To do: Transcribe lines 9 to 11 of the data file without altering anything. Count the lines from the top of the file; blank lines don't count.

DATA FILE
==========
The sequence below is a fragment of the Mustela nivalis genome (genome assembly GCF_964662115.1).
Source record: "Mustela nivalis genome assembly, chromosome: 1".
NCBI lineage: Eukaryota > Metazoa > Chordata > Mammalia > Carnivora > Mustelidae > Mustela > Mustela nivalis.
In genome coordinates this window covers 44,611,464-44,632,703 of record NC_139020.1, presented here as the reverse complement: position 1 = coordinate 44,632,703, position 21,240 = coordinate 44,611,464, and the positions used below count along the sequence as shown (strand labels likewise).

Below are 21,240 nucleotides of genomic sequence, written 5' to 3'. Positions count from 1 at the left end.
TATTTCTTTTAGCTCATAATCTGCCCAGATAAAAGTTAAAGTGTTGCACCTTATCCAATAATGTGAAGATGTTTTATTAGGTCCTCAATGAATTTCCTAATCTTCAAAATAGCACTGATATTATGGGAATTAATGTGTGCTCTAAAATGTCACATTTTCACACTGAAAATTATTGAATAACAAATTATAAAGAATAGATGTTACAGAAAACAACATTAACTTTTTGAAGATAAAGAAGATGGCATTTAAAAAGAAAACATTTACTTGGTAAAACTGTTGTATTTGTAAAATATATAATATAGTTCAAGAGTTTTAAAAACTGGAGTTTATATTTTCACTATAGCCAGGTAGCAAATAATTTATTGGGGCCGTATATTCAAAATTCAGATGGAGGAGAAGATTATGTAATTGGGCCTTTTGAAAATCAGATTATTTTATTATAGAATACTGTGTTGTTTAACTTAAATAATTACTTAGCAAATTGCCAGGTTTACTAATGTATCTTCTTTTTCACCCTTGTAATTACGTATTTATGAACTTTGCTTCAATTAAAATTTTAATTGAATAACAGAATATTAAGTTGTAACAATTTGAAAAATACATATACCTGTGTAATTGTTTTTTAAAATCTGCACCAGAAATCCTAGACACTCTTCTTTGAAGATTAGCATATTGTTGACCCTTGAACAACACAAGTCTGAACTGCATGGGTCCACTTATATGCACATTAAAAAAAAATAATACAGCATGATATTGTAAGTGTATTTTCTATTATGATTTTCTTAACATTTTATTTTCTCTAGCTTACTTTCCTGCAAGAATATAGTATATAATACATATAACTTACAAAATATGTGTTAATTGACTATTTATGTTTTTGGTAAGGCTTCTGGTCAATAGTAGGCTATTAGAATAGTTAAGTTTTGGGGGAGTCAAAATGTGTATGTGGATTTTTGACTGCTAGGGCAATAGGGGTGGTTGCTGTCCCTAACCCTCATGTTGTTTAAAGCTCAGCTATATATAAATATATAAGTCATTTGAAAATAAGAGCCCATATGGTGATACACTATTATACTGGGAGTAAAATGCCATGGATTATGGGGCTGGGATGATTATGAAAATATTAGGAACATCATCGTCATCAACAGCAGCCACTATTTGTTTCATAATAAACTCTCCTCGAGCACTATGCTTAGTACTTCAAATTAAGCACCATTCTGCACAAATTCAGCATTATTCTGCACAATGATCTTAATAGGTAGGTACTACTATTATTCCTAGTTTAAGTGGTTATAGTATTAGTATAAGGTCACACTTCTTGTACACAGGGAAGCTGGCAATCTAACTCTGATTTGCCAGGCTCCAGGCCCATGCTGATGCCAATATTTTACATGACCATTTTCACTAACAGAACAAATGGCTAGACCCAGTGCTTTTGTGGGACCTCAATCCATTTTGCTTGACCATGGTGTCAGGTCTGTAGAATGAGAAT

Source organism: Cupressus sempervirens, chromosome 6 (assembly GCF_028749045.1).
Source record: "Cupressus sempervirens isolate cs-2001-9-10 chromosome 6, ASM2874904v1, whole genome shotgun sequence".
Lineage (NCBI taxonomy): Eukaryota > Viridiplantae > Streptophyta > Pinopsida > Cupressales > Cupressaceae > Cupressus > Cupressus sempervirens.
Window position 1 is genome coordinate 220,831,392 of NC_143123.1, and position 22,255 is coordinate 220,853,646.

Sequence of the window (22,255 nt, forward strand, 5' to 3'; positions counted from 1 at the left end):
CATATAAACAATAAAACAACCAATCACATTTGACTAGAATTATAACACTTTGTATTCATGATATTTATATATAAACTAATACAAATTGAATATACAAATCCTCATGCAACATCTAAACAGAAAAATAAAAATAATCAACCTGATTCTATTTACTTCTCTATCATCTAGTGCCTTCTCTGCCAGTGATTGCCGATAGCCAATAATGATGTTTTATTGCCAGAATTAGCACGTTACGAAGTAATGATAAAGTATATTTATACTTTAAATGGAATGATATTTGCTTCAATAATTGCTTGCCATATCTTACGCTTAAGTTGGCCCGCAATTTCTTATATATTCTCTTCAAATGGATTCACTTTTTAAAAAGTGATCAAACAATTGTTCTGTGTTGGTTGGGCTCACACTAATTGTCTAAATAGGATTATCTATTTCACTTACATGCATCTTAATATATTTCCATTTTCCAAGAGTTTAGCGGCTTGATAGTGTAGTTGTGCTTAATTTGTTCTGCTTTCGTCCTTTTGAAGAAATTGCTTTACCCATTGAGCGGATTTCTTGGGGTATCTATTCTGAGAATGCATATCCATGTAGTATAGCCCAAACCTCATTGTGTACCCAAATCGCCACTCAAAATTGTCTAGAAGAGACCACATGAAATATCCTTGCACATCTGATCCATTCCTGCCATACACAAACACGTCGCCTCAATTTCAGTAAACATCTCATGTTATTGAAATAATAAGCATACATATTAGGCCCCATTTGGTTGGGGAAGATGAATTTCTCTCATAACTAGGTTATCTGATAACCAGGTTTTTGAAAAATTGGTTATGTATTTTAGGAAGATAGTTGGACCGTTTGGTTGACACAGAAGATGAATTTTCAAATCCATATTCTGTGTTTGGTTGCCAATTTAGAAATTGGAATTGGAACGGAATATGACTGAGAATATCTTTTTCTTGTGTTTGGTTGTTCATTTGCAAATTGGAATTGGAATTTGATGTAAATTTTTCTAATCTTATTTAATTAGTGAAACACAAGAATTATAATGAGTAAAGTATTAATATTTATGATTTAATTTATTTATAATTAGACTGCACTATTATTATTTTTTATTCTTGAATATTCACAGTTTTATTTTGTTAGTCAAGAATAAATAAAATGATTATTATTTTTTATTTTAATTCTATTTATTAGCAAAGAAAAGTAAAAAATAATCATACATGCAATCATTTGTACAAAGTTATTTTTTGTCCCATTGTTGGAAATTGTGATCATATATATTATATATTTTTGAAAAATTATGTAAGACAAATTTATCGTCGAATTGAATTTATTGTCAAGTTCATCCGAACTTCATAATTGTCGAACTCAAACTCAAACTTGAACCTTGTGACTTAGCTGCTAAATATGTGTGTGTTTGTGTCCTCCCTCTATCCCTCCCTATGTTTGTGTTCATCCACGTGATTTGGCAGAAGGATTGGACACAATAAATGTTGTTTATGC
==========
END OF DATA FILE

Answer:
Lineage (NCBI taxonomy): Eukaryota > Viridiplantae > Streptophyta > Pinopsida > Cupressales > Cupressaceae > Cupressus > Cupressus sempervirens.
Window position 1 is genome coordinate 220,831,392 of NC_143123.1, and position 22,255 is coordinate 220,853,646.

Sequence of the window (22,255 nt, forward strand, 5' to 3'; positions counted from 1 at the left end):